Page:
Target Holiday Hiring To Focus On Digital Demand

Target Holiday Hiring To Focus On Digital Demand

Target is poised to embark on its annual hiring binge to prep for the upcoming holiday season, but this year the retail giant is doing things a bit differently.

With the coronavirus crisis having upended the shopping habits of tens of millions of consumers and pushed more and more sales online, Target said its seasonal hires will reflect this new reality.

While Target did not offer any specific numbers, the retail giant has reportedly confirmed that this year’s holiday season hiring will likely equal last year’s, when the retailer brought on an additional 130,000 workers, but with a new, $15-an-hour minimum wage.

Target said it plans to double the number of workers at each store handling same-day Drive Up and Order Pickup, with demand for the service having quadrupled. The retailer also said it will train more store employees in handling the new services so they can pitch in during the busiest shifts. Target will also focus on adding staff to handle digital order fulfillment, with 90 percent of digital orders currently handled in-house by store employees.

To handle the upsurge of inventory, the retailer said it will add more staff than last year to its distribution centers.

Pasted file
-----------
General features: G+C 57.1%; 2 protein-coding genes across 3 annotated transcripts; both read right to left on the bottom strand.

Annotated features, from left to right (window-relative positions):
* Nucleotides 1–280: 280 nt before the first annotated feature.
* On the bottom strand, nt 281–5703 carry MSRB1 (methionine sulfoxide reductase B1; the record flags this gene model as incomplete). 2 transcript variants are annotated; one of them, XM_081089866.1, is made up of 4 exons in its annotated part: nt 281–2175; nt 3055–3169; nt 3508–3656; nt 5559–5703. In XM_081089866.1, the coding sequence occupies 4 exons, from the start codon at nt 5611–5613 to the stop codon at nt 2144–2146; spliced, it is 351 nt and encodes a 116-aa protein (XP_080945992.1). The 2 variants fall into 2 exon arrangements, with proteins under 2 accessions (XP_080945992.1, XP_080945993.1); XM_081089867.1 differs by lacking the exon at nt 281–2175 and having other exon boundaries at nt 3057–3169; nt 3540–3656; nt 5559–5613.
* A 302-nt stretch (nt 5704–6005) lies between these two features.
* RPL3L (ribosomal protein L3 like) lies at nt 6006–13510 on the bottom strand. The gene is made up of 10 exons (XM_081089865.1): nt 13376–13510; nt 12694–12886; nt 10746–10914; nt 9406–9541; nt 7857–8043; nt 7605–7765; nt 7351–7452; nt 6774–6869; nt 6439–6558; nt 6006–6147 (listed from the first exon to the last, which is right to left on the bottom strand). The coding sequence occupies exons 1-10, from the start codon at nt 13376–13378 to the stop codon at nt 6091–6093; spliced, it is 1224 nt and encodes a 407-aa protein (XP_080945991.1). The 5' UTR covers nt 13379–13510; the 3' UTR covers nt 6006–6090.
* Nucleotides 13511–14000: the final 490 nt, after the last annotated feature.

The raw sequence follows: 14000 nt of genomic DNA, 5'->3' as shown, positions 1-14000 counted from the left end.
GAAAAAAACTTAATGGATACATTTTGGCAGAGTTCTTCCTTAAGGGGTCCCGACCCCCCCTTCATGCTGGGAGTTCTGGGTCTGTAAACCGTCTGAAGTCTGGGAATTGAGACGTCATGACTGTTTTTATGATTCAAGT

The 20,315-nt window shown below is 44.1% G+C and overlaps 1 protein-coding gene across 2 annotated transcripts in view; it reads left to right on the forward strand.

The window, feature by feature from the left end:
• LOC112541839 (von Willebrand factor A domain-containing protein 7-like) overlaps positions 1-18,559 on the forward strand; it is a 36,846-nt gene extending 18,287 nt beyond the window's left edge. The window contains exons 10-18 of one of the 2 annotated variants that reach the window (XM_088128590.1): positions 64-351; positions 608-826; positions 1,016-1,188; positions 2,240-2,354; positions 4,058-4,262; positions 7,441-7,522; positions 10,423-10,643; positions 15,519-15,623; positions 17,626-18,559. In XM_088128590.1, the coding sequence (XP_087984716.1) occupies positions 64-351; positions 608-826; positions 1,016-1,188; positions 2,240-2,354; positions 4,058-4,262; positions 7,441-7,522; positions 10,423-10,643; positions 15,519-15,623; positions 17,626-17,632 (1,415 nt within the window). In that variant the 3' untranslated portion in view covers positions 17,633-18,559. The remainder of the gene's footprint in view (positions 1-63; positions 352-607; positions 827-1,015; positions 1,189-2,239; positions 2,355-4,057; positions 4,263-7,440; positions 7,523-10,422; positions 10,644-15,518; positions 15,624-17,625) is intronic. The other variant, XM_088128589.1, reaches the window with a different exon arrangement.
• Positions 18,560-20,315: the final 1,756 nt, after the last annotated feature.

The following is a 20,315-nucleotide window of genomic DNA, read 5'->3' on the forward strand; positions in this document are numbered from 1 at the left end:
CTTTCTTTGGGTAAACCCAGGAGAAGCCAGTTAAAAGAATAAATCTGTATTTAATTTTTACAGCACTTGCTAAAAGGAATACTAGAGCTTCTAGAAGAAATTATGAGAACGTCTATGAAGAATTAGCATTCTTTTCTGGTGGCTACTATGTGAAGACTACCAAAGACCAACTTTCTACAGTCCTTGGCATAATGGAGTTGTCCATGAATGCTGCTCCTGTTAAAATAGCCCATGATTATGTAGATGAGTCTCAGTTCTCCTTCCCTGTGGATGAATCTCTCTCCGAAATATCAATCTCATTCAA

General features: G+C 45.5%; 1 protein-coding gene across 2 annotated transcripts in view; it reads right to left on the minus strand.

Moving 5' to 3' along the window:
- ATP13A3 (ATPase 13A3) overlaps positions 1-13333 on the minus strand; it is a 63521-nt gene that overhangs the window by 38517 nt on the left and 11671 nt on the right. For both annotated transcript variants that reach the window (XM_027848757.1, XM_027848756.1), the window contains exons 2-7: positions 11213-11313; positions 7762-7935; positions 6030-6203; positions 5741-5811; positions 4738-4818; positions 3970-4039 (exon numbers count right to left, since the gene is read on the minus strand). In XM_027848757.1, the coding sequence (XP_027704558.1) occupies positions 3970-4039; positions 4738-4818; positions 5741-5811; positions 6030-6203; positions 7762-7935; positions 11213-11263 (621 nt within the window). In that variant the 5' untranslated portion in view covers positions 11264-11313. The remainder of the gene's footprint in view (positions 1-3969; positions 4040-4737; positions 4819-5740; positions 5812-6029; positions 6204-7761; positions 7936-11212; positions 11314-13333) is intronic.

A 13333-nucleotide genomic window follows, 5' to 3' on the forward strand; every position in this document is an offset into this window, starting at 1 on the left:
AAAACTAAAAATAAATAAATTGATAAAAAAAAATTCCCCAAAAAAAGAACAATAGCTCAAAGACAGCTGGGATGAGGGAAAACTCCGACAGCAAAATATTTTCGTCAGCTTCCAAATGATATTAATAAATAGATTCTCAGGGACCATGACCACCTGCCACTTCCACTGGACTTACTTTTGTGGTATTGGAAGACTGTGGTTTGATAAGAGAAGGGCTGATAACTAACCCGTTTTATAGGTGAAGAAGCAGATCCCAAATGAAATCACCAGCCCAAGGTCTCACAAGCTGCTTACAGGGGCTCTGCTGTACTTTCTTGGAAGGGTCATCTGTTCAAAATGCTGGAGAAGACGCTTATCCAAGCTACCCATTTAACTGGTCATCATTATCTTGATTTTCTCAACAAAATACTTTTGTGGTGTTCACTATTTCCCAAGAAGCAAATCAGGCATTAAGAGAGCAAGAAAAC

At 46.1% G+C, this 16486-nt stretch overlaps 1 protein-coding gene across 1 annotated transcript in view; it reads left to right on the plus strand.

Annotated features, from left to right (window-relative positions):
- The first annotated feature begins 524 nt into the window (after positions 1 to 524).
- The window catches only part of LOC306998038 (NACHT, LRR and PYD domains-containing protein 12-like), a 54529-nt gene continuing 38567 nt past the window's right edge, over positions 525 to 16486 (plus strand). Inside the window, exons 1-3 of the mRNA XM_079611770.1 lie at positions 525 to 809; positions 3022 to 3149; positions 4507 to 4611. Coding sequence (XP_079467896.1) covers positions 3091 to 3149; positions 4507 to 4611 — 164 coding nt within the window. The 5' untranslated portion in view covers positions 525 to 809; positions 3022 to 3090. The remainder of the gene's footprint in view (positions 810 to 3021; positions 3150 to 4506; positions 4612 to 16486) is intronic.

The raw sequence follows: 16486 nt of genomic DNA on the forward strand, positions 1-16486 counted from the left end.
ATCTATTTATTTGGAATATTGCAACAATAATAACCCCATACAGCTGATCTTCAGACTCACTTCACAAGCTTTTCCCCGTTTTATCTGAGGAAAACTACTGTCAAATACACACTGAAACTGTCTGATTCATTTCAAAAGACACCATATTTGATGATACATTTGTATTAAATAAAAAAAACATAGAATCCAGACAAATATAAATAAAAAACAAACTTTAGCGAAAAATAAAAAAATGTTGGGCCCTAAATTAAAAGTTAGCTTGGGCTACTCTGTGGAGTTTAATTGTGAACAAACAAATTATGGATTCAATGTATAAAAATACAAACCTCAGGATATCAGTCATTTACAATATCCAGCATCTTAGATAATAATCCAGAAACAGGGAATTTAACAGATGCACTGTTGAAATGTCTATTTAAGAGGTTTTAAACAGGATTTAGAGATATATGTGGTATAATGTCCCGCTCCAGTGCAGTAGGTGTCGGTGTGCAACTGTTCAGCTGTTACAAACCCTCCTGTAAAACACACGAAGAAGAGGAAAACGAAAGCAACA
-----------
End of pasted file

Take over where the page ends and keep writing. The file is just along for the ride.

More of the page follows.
In addition, Target said it also plans to hire more “front-of-store” staffers to hand out masks, disinfect carts and monitor the flow of shoppers into the store to ensure enough space for social distancing.

“Throughout the year, the team has successfully balanced strong demand in our stores with surging digital volume,” said Melissa Kremer, chief human resources officer, Target, in a press statement. “Knowing that the holiday season will be unlike any other, we’re building in even more flexibility to make sure Target remains a safe and convenient place to work and shop, while investing in our team’s industry-leading pay and benefits.”



The How We Shop Report, a PYMNTS collaboration with PayPal, aims to understand how consumers of all ages and incomes are shifting to shopping and paying online in the midst of the COVID-19 pandemic. Our research builds on a series of studies conducted since March, surveying more than 16,000 consumers on how their shopping habits and payments preferences are changing as the crisis continues. This report focuses on our latest survey of 2,163 respondents and examines how their increased appetite for online commerce and digital touchless methods, such as QR codes, contactless cards and digital wallets, is poised to shape the post-pandemic economy.